Dear Michael: My home has been on the market for 14 days. I have had 2 open houses and multiple showings but no offers. At which point should I expect an offer?
Answer: 14 days on the market is a short period of time to expect offers. We are entering a slower real estate time of the year. Generally, as we approach the holiday season, homes will tend to take longer to sell. The inventory of homes has also increased giving buyers more options to choose from. If your home is being marketed to your satisfaction and in a few weeks, if you still have no offers, then you may want to consider a price reduction. This all depends on how motivated and in a rush you are to sell. Selling a home is very emotional and stressful for a seller. You will have to be patient and let your Realtor perform his/her work. Your home will sell in due time!
Dear Michael: My mom passed away a few years ago and we now have her house on the market. It’s never been updated but it’s in fairly good condition. It’s been on the market for 170 days at $775,000. My sister suggested we lower the price by $100,000. I can’t even imagine taking a $100,000 drop in price. The Realtor we are using hasn’t had any open houses or flyers made up. She said it’s because no one does open houses on vacant homes. I just am not buying this whole thing. We haven’t had a single offer on it. Thanks for any advice you can give us.
Answer: Having your mom’s home on the market for 170 days is way too lengthily of a listing period. I suggest you have it withdrawn and re-list as a new listing…There can be numerous reasons as to why your mom’s home is not selling but generally speaking the price is the key reason. If you feel that a $100,000 price drop is too much of a reduction, I recommend reducing the list price from $775,000 to $725,000. Hopefully activity will increase. If not, you can always reduce the price again. I don’t buy the notion of “no open house on a vacant home”. The fact that your home is vacant has nothing to do with holding anopen house. The purpose of open house is for buyers who cannot take time from their busy schedule to visit homes for sale on a Sunday afternoon. Insist that your Realtor hold open house at least two Sunday a month. Please read your “Listing Agreement”. If you are not happy with your Realtor’s work, hire someone else when the listing expires. Sometimes changing of the guard is all that is needed!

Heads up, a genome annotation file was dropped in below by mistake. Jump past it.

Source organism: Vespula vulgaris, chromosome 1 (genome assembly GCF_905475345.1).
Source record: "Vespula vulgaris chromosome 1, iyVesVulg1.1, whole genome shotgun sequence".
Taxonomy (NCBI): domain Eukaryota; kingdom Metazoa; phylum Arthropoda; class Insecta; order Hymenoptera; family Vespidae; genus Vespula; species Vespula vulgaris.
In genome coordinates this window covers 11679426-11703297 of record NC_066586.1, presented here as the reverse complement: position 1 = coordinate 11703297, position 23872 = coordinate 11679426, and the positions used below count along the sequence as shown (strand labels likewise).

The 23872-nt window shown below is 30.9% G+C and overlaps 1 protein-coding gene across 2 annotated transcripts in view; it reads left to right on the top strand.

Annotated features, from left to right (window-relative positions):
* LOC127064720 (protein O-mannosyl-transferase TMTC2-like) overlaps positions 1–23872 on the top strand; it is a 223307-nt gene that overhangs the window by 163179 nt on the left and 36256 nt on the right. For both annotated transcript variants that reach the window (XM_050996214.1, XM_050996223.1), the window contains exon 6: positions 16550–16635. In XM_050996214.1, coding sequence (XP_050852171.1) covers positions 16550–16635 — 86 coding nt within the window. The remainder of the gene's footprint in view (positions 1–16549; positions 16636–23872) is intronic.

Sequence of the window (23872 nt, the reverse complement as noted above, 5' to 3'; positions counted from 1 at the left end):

Dear Michael: I am interested in buying a home which the seller has stated will be sold “as is.” Will my mortgage bank require a home inspection before approving a loan?
Answer: I recommend that you get a General Home Inspection. If there are any obvious major problems that affect value, the appraiser may note it in the appraisal report. However, his/her job is not to inspect the home, but just to determine value. Although the bank doesn’t require a general home inspection, if your purchase contract mentions a pest report, the lender will require the completion report before you close escrow. A pest report lists more than pest infestations. It also mentions obvious structural defects, such as wood rot. This is classified into two groups – category 1 and 2. All items in category 1 must be repaired prior to closing. However, the lender does not stipulate who must pay for those repairs, your purchase contract does. A bank won’t require you to get a home inspection in order to obtain a mortgage. But I can only stress the importance of it, as you need to know what you are buyingr.
Michael Kayem is a Realtor with Re/max estate properties serving Culver City and the Westside since 2001. You can contact Michael with your questions at (310) 390- 3337 or e-mail them to him at: firstname.lastname@example.org